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Chinese crushers catch up soybean activity, soymeal price at turning point: trade

The Chinese soybean meal price was moved into a downward trend for the first time since it reached a historic average high of Yuan 5,660/mt on Nov.10. Chinese crushers expect the drop to continue, as they catch up on soybean crushing volumes starting from this week.
According to industry sources, as of Nov. 22, the average spot soybean meal price was Yuan 5,000/mt for regions in North China, down by 9% week on week.

Higher crushing volumes
The soybean crushing volume last week was slightly up, from 1.3 million mt to 1.5 million mt. With a higher soybean import volume, the soybean crushing volume this week is expected to reach 2 million mt, up 33%, several industry sources said.

“With the accumulative import volumes of soybean in November and December expected to be ranged at 16-18 million mt, the weekly soybean crushing volume in China is expected to be above 2 million mt in December and January,” a Chinese soybean analyst said.

As of Nov. 21, soybean meal inventories were still down by 20% month on month. Compared with the same period of last year, the meal inventory was down by 55%, market sources said. The huge decline in inventory was led by tight soybean supply and recovering feed demand for hog raising since June.

The inventory is expected to increase gradually in December after crushers speeding up soybean crushing activities with better soybean supply, the analyst added. However, the build-up of soybean meal inventory might be slower before the Chinese Lunar New Year as feed demand for hogs is expected to be strong.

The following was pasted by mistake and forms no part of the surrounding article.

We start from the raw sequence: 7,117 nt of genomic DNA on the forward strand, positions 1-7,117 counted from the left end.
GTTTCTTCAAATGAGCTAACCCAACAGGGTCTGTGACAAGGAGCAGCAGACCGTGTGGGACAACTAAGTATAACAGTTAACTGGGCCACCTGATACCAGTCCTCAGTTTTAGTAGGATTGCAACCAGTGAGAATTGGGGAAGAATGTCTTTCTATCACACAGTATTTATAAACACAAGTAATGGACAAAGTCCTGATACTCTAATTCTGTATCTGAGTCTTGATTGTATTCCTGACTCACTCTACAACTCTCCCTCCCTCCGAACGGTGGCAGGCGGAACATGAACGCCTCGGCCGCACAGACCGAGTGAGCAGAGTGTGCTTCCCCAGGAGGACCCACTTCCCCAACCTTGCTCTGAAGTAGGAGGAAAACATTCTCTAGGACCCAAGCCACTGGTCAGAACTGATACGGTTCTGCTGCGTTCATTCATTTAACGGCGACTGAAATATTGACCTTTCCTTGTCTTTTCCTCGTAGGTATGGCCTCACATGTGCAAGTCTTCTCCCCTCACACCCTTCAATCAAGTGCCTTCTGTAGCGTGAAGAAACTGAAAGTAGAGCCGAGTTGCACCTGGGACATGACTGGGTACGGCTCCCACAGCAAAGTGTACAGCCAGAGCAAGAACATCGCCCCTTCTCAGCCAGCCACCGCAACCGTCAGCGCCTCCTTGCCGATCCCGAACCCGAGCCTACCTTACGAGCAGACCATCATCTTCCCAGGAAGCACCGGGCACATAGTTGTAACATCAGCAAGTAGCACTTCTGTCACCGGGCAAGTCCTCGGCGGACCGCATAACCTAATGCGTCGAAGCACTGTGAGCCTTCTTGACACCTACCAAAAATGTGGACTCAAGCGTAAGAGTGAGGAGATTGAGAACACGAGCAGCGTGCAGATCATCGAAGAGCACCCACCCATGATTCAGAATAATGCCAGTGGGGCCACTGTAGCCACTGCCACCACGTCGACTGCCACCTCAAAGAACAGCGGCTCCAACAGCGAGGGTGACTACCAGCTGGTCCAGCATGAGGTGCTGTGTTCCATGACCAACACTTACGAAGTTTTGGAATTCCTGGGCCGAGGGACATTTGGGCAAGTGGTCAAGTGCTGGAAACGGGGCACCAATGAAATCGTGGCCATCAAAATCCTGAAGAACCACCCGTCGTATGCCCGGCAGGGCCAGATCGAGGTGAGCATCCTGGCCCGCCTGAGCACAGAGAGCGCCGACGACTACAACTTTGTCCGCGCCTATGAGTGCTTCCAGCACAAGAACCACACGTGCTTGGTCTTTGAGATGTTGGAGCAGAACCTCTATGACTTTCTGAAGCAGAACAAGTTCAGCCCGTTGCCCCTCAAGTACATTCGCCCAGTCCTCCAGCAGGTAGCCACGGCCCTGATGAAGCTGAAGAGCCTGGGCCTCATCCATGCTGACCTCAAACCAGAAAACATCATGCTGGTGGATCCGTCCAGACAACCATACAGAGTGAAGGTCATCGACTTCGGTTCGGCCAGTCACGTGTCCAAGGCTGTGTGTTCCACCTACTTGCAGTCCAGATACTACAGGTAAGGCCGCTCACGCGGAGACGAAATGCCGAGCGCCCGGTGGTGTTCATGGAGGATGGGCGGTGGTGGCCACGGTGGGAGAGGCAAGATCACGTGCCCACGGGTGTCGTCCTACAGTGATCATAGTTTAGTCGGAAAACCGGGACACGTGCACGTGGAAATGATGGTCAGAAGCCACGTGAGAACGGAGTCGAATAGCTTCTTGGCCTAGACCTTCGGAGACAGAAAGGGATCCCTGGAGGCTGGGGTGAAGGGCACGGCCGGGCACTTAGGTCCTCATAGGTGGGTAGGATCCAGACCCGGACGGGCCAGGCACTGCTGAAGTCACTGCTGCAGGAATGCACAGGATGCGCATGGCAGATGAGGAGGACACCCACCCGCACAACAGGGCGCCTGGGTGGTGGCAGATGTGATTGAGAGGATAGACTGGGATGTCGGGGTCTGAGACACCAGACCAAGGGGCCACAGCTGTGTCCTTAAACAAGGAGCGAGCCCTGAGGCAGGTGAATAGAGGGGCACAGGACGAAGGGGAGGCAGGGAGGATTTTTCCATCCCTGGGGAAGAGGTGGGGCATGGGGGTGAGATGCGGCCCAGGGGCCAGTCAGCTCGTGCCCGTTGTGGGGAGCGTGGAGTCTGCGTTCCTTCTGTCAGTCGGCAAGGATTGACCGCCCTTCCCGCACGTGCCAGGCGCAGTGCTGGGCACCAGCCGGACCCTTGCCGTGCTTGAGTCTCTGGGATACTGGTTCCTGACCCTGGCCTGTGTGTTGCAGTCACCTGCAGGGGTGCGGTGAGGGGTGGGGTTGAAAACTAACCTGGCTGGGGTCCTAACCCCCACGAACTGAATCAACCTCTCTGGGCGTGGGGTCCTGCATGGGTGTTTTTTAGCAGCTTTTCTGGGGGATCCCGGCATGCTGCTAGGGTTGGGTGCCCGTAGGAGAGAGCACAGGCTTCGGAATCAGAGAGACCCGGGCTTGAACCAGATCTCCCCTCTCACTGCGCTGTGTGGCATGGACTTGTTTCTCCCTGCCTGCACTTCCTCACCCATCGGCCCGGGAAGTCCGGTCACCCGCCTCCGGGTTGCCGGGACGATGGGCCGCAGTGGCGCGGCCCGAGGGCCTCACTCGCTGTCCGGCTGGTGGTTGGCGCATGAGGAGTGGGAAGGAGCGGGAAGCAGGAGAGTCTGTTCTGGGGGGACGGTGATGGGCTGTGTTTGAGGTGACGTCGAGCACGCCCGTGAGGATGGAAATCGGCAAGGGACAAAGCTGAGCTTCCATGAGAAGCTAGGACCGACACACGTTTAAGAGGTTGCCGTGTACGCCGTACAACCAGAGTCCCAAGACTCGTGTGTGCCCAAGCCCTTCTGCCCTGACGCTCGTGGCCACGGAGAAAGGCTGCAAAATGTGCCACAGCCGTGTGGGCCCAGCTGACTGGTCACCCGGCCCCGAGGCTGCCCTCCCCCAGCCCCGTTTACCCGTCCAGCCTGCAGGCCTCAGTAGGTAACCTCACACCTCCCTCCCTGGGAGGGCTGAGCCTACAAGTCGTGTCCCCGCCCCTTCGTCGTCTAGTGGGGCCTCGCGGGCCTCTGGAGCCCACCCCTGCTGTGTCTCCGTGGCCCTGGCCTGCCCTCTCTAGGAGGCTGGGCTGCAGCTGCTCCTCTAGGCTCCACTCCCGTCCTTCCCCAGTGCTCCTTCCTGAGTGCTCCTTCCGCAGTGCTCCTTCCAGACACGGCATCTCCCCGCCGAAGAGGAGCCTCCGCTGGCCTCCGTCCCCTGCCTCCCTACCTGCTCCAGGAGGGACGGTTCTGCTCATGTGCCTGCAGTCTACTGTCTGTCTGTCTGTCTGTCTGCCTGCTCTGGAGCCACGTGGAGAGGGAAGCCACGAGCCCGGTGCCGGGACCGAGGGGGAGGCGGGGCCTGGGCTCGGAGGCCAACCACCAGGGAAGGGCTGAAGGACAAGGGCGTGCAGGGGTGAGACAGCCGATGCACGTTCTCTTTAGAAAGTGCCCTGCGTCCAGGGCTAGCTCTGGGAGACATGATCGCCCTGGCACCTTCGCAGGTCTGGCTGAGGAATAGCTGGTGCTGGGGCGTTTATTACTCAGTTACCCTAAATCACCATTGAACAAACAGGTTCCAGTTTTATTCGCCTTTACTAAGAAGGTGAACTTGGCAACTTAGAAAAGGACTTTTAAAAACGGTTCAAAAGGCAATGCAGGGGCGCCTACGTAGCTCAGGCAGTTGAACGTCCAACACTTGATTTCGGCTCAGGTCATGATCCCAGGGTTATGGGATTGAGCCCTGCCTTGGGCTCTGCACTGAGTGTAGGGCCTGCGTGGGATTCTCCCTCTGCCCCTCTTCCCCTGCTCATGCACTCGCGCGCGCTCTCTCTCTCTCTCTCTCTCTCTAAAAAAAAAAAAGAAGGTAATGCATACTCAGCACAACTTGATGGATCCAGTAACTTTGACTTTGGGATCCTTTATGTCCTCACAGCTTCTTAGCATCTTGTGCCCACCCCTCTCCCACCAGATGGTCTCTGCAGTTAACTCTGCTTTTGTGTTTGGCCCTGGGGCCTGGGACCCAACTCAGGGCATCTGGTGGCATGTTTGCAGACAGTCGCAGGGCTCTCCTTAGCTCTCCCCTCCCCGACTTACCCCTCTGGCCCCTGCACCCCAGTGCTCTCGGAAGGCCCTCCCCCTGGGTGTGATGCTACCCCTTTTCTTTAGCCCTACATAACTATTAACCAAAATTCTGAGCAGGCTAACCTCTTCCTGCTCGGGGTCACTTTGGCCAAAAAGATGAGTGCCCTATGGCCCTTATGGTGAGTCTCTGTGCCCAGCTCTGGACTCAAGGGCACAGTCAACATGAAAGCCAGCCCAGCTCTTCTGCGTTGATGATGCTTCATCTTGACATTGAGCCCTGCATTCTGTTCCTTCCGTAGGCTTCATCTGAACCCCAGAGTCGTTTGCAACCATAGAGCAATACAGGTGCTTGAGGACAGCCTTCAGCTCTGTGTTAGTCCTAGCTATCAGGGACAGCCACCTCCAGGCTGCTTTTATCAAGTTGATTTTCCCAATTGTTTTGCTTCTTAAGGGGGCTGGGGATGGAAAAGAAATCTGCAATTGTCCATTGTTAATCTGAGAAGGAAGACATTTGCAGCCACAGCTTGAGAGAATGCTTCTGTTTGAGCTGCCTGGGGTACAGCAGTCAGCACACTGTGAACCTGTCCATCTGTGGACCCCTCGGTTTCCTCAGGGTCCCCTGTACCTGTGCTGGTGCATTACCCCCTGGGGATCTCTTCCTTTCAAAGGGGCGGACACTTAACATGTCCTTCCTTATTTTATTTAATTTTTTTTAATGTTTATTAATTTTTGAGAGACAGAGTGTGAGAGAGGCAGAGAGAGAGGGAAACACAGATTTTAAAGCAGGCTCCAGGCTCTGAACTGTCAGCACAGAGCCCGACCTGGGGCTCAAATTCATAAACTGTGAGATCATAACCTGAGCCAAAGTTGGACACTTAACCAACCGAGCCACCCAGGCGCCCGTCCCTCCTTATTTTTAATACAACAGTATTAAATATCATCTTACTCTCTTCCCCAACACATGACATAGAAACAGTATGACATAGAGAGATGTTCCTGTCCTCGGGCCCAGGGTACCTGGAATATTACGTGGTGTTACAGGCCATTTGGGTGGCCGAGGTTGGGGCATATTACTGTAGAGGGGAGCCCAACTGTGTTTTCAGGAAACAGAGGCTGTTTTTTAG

Replacement crush margin for forward months

The hog inventory in China is likely to drop after the Lunar New Year holiday. It takes a longer time for farmers to restock the hogs, hence, the feed demand will probably be weaker during February and April, during which the soybean meal inventory will start to build up faster.

As a result, potentially higher inventories will suppress soybean meal prices for February-April delivery months.

“It is getting harder to ask feed millers bid up for soybean meal of forward delivery months as the price is trending downward,” a Chinese crusher said.

The meal price will drop more during the end of Q1 2023, and crushers are concerned about the replacement crush margin for February to April next year, he added. The replacement crush margin can be calculated by the difference between the total cost of imported soybean and the sum of spot soybean meal and oil prices.

“As we are unsure whether the replacement crush margin is going to be positive in Q1 next year, we are not motivated to purchase more soybeans for nearby shipments unless prices are attractive,” another Chinese crusher said.

Meanwhile, the soybean price was also on a decline trend during last week. Platts assessed CFR China first month $1.38/mt higher at $623.27/mt Nov.22, 5.8% down week on week, and 4.1% down month on month.

However, industry participants believe that the soybean import costs will probably remain relatively higher due to limited supply of old crop in South America. The potential return of the Argentinian Soy Dollar program might provide additional downward pressure on soybean prices. Market speculation has suggested that the so-called soja-dollar rate in Argentina would be set at 220, compared with the current official peso rate at 163, a Chinese trader said.

“We are waiting for the Argentinian government to make an official announcement on the implementation of soy dollar program during this week before purchasing more soybeans from Brazil and US for nearby shipments,” a Chinese buyer said.

In the long run, potentially higher production volume of soybean in Brazil, estimated to be 152 million mt, up by 20% year on year, would bring down the soybean prices for February shipments and onwards, supporting the crush margin in China after Q1 2023.
Source: Platts

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